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Showing posts with label Battery. Show all posts

It's all about the battery.

While Samsung's Note 7 might have had problems with their battery, but this particular component remains seen as very, very important part of any smartphone.

Apple gets it, which is why they are planning to make the battery life of the iPhone 8 "Insane".

Apple’s iPhone 8 will reportedly incorporate a new type of battery technology that will help improve battery life, and in the process, appease users who have long lamented Apple’s preoccupation with thinness at the expense of stellar life.

READ: Mini iPhone 8 To come Without Wireless charger or 3.5mm Dongle

A report courtesy of MacRumors states that reputed analyst Ming-Chi Kuo has asserted that  Apple’s next-gen iPhone will be about the same size as the current 4.7-inch iPhone 7 but will deliver battery life akin to, if not better than, what the iPhone 7 Plus provides. 

Kuo claims that the iPhone 8 will deliver battery life improvements across the board. Furthermore, battery life will also be bolstered by the device’s OLED display, a more power efficient display technology compared to the LCD screens currently used in existing iPhone models.

According to Kuo, "As battery material tech isn’t likely to see major breakthroughs in the next 3-5 years, mainboard area can only be reduced via stacked SLP, which makes space for larger battery and extended usage time. Thanks to stacked SLP, we expect the OLED iPhone to have similar dimensions to a 4.7” TFT-LCD iPhone, and have comparable battery capacity (equipped with around 2,700 mAh L-shaped 2-cell battery pack) to a 5.5” TFT-LCD iPhone."
To put this in context, the iPhone 7 Plus offers 13 hours of LTE browsing, 15 hours of Wi-Fi browsing, and 60 hours of wireless audio playback. So if with this the iPhone 8 plans to be insanely impressive, then you can just imagine what we're looking at.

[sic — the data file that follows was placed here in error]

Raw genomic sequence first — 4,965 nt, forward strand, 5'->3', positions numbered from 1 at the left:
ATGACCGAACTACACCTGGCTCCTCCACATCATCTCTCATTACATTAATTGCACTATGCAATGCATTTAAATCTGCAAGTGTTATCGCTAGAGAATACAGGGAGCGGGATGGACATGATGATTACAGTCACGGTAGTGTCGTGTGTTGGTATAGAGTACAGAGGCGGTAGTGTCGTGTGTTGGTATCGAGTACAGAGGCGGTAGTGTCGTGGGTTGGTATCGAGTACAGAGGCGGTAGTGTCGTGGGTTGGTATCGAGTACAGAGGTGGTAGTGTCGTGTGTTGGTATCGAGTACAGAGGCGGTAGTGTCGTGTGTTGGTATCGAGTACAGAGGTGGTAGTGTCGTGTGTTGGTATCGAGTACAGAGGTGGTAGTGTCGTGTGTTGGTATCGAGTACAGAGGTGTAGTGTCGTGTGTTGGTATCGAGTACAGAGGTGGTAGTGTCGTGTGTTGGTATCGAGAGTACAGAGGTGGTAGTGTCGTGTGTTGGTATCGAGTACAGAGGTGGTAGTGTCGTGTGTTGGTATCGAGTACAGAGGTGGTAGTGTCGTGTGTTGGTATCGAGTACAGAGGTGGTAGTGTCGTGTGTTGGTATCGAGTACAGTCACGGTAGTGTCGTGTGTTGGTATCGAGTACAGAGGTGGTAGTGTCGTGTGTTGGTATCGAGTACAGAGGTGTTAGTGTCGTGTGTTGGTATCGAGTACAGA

So fingers crossed as we get more info for what might be the greatest iPhone ever.

You know how it is that you get a new phone or laptop and the battery lasts for ages and then after some time it seems to die in an instant? (Currently facing that with my laptop, dies after like 10 minutes without power) well, it's a universal problem-- one that might be dead and gone if reports are to be believed.

Tech news provider BGR report that some Harvard researchers have developed a new battery technology that will be able to last for at least a decade and is also affordable to boot.

Along with its 10-year lifespan, the researchers also successfully designed the battery to remain inexpensive, non-corrosive, and non-toxic.

The newly developed power technology is used in what is called a “flow battery.” Flow batteries utilize the ion exchange between two liquids to provide electric current. It’s a flexible, adaptable system that is used in many applications, but can be prone to degradation over time and require regular maintenance.